Sunnyvale (CA) - AMD expands its mobile processor product line with a new flagship model. The ML-40 is clocked at 2.2 GHz and targets thin and light notebooks.
The company claims it is bringing "a new level of performance for highly mobile business professionals" with its latest Turion 64 processor. The chip ups the clock speed of the prior fastest Turion chip ML-37 from 2.0 to 2.2 GHz. The processor integrates 1 MByte of L2 cache, theoretically leaving space for a future ML-38 or ML-39 with 512 MByte cache.
Turion, AMD's first shot to compete with Intel's Centrino platform, is the most confusing processor in AMD's product lineup. When launched back in March, the chip brought a new model numbering system that cannot be compared to any previous AMD or Intel chip, according to AMD. Additionally, the chips are divided in a "ML" and a "MT" series. While "M" stands for "mobile", the second letter indicates the grade of mobility: The further down in the alphabet, the better the mobility. As a result, ML processors are "less mobile" than MT chips, AMD explains. In simple terms, the grade of mobility translates mainly into the thermal design power of a chip: The ML series is rated at a maximum of 35 watts, while the MT requires board designs for only 25 watts.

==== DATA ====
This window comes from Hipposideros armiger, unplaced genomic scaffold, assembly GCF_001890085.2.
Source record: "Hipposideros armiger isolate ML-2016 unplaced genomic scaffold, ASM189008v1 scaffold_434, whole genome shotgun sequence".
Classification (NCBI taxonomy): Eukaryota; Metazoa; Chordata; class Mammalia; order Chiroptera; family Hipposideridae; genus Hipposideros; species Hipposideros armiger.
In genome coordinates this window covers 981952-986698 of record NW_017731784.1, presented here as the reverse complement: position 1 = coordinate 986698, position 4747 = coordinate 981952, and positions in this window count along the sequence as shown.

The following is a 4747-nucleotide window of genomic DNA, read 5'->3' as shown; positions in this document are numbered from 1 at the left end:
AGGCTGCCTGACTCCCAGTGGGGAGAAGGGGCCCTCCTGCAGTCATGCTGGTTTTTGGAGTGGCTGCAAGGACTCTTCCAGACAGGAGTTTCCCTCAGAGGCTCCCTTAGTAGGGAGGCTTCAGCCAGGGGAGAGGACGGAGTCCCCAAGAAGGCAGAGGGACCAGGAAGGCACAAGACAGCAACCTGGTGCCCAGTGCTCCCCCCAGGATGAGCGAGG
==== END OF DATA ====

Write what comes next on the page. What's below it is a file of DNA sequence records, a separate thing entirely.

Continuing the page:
Pricing of the processor reflects AMD's newly found confidence to challenge Intel in all processor markets. The ML-40 is priced at $525 in 1000-unit quantities. This is slightly more than the $423 Intel charges for its Pentium M 760 (2 GHz, FSB533) and below the $637 for the 765 (2.10 GHz, FSV400). Intel's flagship 770 (2.13 GHz, FSB533) is currently listed at $637 as well.
Intel's aggressive roadmap to push the Pentium M into new notebook and small form factor PC markets will increase the pressure on AMD to increase performance levels for the MT series for what the company may call even more mobile professionals. But it is uncertain, if AMD can follow Intel's pace in the foreseeable time.
Especially Intel's upcoming dual-core Pentium M, code-named "Yonah", is likely to push Intel ahead again: Sources told Tom's Hardware Guide that a dual-core Turion processor should not be expected before 2007.